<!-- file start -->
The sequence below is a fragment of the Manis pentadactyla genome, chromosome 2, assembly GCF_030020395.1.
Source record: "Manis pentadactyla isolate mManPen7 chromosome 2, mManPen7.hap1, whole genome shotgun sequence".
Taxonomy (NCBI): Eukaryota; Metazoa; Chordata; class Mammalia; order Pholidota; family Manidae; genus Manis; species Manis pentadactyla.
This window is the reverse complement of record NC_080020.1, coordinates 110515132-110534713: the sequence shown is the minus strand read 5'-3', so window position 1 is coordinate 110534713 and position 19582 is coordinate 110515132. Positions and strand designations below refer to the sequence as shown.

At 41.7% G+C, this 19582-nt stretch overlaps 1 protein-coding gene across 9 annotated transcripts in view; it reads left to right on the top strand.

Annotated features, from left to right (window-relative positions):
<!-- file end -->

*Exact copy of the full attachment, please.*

The sequence below is a fragment of the Manis pentadactyla genome, chromosome 2, assembly GCF_030020395.1.
Source record: "Manis pentadactyla isolate mManPen7 chromosome 2, mManPen7.hap1, whole genome shotgun sequence".
Taxonomy (NCBI): Eukaryota; Metazoa; Chordata; class Mammalia; order Pholidota; family Manidae; genus Manis; species Manis pentadactyla.
This window is the reverse complement of record NC_080020.1, coordinates 110515132-110534713: the sequence shown is the minus strand read 5'-3', so window position 1 is coordinate 110534713 and position 19582 is coordinate 110515132. Positions and strand designations below refer to the sequence as shown.

At 41.7% G+C, this 19582-nt stretch overlaps 1 protein-coding gene across 9 annotated transcripts in view; it reads left to right on the top strand.

Annotated features, from left to right (window-relative positions):